The problem arises when we remove them and then the places they filled in our lives unfilled with anything good. We just choose to leave those places empty. When we remove sinful things from our lives, we need to fill that place with something good and pleasing to God, so that the thing we removed can't come back into our lives.

We can kick Satan and his schemes out, but he will find a way back in if we don't fill those areas where we kicked him out of with something. And when Satan gets back into those areas, he often does more damage when he was there before. That leaves us feeling worse than the time before as well.

If we're not careful, we end up stuck in a cycle of defeat, victory, greater defeat, victory, even greater defeat. With the times of victory growing more infrequent and shorter duration until we give up completely.

That's what Satan wants for us. But that's not what God wants for us.

Jesus doesn't say it in this passage, but other places in His teaching He talks about the Holy Spirit coming to live in all believers. Those places we kick Satan out of should be filled with the Holy Spirit and the things of God. When we allow the Holy Spirit to get into all those places we kicked Satan out of, there is no room for Satan to get back in when he tries.

I believe that Jesus came to be our strength to live as we were meant to live. But that won't happen completely unless we allow Him to access every area of our lives so He can fill every area of our lives.

Saturday, September 14, 2013

What's Your Burden?

"Come to me, all you who are weary and burdened, and I will give you rest. Take my yoke upon you and learn from me, for I am gentle and humble in heart, and you will find rest for your souls. For my yoke is easy and my burden is light." (Matthew 11:28-30)

Well known and familiar words from Jesus. Words we cling to when life is weighing us down.

At least, the part about taking our burdens to Jesus and receiving rest. We cling to that. And that's good.

Jesus is calling us to exactly that in these verses. Jesus tells us we can come to Him tired and carrying heavy burdens and He will take them from us. He will give us rest from all we have been carrying.

But Jesus has more to say than just that in these verses. I've read through them often and never stopped on what Jesus said besides offering rest and relief from heavy burdens.

Jesus also tells us take His yoke upon ourselves and that His yoke is easy and light. Jesus isn't just taking our burdens from us. He is giving us something to carry alongside Him in return.

Jesus takes the heavy burdens we're not supposed to be carrying and replaces them with ones from Him that He wants to carry walking with us. The difference between the burdens we're carrying when we come to Jesus weary and in need of rest and the burden that Jesus gives us in return when we come to Him is that one we're meant to carry and one we're not.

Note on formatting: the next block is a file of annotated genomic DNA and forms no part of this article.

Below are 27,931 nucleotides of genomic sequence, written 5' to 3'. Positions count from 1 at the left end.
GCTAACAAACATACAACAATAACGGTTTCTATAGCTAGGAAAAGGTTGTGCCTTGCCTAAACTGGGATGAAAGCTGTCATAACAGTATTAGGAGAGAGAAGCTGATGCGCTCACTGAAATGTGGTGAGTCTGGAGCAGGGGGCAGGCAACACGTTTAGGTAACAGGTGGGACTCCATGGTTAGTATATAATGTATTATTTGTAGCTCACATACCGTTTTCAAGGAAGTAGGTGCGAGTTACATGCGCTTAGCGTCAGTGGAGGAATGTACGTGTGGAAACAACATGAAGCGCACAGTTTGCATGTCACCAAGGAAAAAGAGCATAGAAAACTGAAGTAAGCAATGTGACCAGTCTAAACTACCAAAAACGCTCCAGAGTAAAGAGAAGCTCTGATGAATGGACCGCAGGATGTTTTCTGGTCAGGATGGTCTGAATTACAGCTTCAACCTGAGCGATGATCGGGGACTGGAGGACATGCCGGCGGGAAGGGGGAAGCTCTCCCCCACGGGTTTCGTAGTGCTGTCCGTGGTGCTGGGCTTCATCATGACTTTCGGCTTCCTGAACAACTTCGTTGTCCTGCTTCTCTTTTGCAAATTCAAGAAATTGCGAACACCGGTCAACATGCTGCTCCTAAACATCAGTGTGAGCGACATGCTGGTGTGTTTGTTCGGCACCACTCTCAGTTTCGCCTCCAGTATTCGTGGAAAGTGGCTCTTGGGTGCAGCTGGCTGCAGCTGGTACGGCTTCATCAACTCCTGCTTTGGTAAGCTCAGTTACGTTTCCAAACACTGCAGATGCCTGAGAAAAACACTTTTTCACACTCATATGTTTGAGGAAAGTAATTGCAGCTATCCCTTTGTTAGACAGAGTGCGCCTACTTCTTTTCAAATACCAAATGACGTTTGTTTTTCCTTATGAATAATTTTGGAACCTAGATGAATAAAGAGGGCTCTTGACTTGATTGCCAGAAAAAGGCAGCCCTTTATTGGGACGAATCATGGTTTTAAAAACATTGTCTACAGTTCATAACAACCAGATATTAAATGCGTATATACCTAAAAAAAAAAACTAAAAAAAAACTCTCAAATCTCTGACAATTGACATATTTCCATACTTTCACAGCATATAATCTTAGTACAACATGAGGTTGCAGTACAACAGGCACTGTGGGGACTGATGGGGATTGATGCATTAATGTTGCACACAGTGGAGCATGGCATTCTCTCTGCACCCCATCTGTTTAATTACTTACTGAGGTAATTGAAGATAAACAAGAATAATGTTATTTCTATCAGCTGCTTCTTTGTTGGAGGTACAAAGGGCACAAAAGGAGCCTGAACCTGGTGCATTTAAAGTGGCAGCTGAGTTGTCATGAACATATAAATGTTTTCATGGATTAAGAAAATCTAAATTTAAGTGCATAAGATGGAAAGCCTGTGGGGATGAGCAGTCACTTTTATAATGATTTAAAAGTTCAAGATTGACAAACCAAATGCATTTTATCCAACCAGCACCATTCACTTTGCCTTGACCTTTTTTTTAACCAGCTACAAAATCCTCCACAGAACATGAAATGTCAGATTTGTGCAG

It's when we're carrying the one we're  not meant to carry that we get tired and weary and are in need of rest.

But when we're carrying the burden that comes with Jesus' yoke - the one we're meant to carry - we're not tired because we're not carrying it alone. Jesus us helping us carry it, because He wants us to carry that one.

What burdens are you carrying that you need to take to Jesus so He can give you rest?

Are you ready to begin carrying the burden Jesus has for you to carry with Him?

Ask Jesus to show you what the burden is He has for you to carry with Him.

Friday, September 13, 2013

Five Minute Friday: Mercy

It's Five Minute Friday again. Joining in with everyone over at Lisa-Jo Baker's blog for five minutes of writing on the given word. The rules are simple: write for five minutes, no editing or overthinking, then share your work. Today's word is "mercy."

Sitting on a bench on the sidewalk. I see you walking down the street toward me.

I wonder if you are the one who will offer mercy - who will offer some kindness.

But then you notice me.

Your pace quickens. Something on your phone is suddenly of ultimate importance.

Just like everyone else, you rush by and don't notice me.

. . .

I'm sitting on the grass in the park - minding my own business this time.

I don't even notice you approach me, until your shadow casts shade over me.

Looking up I realize that you're not here to be kind. You're here to judge me again.

. . .

But the truth is neither of you know my story. And neither of you care to learn it as you walk past. You see the way I look and make assumptions about me and about my story.

. . .

Jesus offered mercy to the people in need He passed by.

He healed lepers - outcasts of society.

He spoke to a Samaritan woman - a woman from a race most Jews avoided.

He healed blind men, paralyzed men, those possessed by demons.

Mercy was a part of every day, every moment of Jesus' life. He knew the importance of offering mercy and He modelled it for us.

If mercy is so important, then why do we have such a difficult time with it? Why do we find it so difficult to offer mercy - to offer kindness and help - to those we run into who are in need?

Tuesday, September 10, 2013

Church as Family

I recently came across a question posed on Facebook that intrigued me. The question was whether churches need to scale back the marriage and family focus to attract and keep singles as part of their ministry.

Interesting question. Even more interesting to me were the comments that followed the question.